LumaCon 2016; Artists and a Panel

Cosplay contest, 13-18 year olds

In addition to the Cosplay contest and the dealers’ room, LumaCon offered three panels during the day. I attended one, “Comics as Literature.” I attended largely because the Eisner-award-winning author (and my friend) Brian Fies was on it, and also because it’s my topic. I think the comics form can deliver literature. We already know it can deliver compelling, nuanced, complex characters, and address serious social issues. Books like Art Spiegelman’s Maus (Nazi concentration camps) March by John Lewis andAndrew Aydin (The American Civil Rights movement) and Can’t We Talk About Something More Pleasant by Roz Chast, about giving care to aging parents, demonstrate that the graphic technique can cover issues as well as pure text. And even in the more traditional comic-book field, writers like Frank Miller adopt noir, writing complicated, layered stories of corruption and redemption.

Brian Fies (l) and Alexis Fajardo, badly backlit.

The Comics as Literature panel was slated to have three presenters. Two were ready to go at 1:00, when the panel started; Brian Fies and Alexis E Fajardo, who writes Kid Beowulf.

When asked about their influences, Brian mentioned Classics Illustrated, which he said he felt taught him how to read. Lex Fajardo said that he was probably the only kid in high school who enjoyed reading Beowulf. “It’s got monsters, mead, wenches,” he said. “What’s not to like?” He said that comics seem like a great way to sneak in literature.

Brian and Lex both agreed that what helped them develop as cartoonists is that they “were the kids who continued to draw.”

The moderator asked what stories made them readers. Brian talked again about Classics Illustrated (a series that does not get enough credit). He then continued with science fiction — good and bad, he didn’t care — Shakespeare and science works. He says he still reads Richard the Third regularly. Brian said one of his most powerful influences was Pogo, written and drawn by Walt Kelly.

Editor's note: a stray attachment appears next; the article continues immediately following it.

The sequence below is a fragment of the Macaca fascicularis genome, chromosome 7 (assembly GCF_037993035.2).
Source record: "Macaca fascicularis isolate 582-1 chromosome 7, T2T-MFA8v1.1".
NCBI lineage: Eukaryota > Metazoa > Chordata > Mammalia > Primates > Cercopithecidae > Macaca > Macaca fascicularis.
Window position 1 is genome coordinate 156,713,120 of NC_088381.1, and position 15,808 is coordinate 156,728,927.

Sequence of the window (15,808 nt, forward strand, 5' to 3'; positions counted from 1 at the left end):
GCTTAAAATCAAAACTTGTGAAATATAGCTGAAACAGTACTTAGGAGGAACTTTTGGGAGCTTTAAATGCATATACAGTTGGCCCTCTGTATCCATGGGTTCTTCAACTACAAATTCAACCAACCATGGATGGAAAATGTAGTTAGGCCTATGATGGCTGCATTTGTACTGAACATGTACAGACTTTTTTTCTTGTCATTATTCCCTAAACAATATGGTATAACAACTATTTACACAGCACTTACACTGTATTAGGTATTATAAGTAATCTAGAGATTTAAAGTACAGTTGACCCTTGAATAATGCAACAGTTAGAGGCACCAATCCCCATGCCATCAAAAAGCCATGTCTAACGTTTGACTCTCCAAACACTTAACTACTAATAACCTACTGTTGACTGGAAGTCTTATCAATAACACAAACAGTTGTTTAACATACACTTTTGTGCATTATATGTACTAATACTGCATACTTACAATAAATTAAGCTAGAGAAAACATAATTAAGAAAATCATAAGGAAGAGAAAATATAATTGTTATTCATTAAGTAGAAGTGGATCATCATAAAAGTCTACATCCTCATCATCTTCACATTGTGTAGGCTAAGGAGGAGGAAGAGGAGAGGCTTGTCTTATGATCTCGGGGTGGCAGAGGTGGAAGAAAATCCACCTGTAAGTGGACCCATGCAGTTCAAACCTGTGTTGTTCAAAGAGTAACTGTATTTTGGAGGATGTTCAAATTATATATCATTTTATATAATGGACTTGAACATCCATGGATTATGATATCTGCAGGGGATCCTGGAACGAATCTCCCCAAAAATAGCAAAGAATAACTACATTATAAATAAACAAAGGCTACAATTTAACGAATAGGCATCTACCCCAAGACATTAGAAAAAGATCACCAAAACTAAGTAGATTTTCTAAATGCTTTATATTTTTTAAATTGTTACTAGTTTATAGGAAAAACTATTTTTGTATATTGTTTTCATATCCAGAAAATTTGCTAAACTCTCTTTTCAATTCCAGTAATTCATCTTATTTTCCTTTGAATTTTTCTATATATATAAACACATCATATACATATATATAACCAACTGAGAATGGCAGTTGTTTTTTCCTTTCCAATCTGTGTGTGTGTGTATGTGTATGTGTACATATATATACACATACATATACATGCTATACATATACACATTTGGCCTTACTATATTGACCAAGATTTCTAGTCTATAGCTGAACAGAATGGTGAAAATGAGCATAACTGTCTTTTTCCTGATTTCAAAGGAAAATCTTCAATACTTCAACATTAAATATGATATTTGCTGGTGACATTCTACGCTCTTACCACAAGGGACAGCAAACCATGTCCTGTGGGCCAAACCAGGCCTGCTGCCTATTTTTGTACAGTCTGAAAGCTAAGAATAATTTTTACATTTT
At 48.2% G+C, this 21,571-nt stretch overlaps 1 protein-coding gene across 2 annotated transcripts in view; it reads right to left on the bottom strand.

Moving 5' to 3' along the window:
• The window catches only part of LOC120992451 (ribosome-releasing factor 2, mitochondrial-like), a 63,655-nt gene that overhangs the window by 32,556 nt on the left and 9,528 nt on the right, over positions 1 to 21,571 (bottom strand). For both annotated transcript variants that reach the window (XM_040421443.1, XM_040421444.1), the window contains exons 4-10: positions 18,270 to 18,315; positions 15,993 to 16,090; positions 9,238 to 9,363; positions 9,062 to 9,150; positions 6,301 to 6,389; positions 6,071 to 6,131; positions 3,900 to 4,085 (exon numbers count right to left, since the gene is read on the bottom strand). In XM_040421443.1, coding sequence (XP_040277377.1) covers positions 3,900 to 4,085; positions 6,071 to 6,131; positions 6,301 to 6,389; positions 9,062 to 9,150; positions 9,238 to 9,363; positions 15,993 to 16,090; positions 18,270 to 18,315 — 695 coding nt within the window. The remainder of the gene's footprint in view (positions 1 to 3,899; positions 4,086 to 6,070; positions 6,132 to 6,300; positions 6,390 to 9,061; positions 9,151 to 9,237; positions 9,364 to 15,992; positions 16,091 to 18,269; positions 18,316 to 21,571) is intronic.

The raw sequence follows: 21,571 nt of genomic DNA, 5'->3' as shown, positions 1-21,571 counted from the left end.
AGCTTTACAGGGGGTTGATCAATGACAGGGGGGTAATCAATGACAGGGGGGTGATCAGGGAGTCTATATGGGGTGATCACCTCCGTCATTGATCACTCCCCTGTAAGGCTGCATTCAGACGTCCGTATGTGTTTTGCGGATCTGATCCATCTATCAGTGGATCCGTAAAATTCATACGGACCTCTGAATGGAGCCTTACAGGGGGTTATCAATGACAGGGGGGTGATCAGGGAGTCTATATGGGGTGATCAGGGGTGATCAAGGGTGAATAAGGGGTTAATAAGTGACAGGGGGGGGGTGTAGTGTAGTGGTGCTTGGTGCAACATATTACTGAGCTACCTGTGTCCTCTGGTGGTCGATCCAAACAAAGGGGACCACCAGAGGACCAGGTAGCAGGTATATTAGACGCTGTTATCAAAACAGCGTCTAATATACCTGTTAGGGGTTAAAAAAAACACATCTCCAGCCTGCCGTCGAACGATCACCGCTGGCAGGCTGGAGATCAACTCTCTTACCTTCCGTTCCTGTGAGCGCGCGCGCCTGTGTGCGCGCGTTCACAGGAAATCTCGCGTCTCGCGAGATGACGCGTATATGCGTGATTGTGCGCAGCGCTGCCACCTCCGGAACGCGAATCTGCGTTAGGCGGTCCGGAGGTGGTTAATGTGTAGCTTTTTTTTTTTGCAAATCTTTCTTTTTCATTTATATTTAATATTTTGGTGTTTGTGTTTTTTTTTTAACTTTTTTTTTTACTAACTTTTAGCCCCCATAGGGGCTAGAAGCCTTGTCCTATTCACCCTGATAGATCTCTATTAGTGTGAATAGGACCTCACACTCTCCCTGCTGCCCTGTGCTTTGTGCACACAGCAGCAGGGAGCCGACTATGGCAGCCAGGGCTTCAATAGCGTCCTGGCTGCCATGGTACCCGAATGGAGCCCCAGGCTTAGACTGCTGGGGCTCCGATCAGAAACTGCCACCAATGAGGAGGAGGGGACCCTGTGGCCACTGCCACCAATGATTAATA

Lex read Greek and Norse mythology, but the eye-opener for him was Frank Miller’s The Dark Knight Returns. Miller’s work showed him how to introduce cinematic storytelling into a comic.

There was a third panelist, named Tom, who showed up thirty minutes late for a forty-five minute panel, and then blamed a young fan for the delay. I don’t remember Tom’s last name. He did have a couple of interesting points to make, though. He is the one who said his mother gave him the book of Treasure Island with the words, “You’ll like it; it’s the extended version.” He also said that most of his work (he draws in the Marvel Comic Universe) focuses on the “glue that hold relationships together.”

Brian said he likes stories about hard choices to make. Lex said that while he doesn’t personally believe in destiny, all his work is about it.

Lex’s independently published Kid Beowulf will be coming out from a traditional publisher, Andrews McMeel in August, 2016

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Jousting! Cosplay! Comics! LumaCon, 2016

Brian Fies and Erin Coaass, who writes The Masked One. Erin also volunteers at the Schulz Center

Do you like comic books? Love live-action role play? Do you love cosplay? Jousting? Drawing? Then LumaCon, Petaluma’s own annual youth comic convention, is for you.

LumaCon is held the fourth weekend in January, in Petaluma, and this year it took place at Luccesi Park.  The convention’s founders include the Petaluma Library, Casa Grande High School, Friends of the Library and the Charles Schulz Museum and Education Center. Copperfield’s Books is also a great partner.

The inaugural event in 2015 overflowed its venue at the fairgrounds, and this year’s space was perfect; big enough for separation for quieter events like panels and a Magic; the Gathering tournament, cozy enough to feel like you could see everything and not get lost. The majority of the action took place in the large meeting space called the Assembly. I’ll have more, and more photos, in an upcoming post.

Live Action Role Play; Whack-a-Knight